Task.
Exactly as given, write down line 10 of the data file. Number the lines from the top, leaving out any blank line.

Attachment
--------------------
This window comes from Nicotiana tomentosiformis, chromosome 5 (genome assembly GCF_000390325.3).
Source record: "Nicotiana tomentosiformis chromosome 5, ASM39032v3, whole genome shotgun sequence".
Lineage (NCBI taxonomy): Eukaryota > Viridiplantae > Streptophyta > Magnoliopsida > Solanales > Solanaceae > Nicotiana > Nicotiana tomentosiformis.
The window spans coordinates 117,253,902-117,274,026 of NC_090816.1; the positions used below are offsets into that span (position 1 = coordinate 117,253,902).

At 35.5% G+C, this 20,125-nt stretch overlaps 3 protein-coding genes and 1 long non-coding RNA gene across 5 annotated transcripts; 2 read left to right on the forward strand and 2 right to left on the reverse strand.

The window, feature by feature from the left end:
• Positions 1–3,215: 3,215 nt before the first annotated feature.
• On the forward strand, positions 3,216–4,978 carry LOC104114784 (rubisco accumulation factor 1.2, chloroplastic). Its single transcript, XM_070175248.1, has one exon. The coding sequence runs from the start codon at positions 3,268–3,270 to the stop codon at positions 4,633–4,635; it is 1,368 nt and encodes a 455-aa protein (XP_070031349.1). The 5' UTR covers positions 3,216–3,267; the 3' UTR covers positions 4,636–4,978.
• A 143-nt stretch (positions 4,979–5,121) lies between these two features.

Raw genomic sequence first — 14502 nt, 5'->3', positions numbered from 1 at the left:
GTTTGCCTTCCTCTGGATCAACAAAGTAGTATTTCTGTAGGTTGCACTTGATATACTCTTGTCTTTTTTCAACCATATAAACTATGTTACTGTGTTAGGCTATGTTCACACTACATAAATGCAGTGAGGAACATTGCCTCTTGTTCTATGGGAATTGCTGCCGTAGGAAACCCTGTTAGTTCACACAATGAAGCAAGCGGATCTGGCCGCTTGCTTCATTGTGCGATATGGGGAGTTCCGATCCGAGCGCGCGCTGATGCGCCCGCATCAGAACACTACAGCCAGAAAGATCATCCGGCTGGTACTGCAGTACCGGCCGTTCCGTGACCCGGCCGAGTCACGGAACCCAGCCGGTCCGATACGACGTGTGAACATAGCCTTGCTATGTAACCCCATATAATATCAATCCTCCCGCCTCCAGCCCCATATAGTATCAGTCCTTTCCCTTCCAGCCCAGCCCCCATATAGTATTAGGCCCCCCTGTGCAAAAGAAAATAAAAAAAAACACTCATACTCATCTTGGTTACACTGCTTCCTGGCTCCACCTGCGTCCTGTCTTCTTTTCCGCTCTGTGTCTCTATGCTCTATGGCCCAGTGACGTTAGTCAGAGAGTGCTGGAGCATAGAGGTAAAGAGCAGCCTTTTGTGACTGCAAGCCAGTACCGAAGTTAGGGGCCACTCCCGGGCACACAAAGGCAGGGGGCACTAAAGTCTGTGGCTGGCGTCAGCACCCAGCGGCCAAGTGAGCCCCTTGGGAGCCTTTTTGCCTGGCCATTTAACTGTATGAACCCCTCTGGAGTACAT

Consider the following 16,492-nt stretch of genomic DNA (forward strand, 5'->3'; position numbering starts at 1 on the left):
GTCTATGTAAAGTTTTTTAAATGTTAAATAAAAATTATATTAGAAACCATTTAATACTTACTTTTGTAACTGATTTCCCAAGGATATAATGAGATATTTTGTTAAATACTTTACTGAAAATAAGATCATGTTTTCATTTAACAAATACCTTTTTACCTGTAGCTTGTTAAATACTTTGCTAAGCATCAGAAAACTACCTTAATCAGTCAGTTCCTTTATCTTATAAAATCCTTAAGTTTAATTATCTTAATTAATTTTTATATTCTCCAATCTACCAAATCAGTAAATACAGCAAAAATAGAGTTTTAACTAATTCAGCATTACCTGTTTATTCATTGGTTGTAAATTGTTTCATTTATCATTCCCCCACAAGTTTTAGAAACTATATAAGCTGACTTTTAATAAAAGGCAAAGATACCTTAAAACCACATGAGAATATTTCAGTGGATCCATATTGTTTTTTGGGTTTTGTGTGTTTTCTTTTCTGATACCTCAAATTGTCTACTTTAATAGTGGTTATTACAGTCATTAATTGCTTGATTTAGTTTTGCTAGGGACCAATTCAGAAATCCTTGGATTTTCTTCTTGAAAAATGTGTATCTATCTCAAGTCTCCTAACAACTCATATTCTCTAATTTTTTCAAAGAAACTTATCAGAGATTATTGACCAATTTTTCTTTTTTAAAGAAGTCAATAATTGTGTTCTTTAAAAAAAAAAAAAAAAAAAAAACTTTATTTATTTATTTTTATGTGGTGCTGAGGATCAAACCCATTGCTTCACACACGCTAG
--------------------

Raw genomic sequence first — 14502 nt, 5'->3', positions numbered from 1 at the left: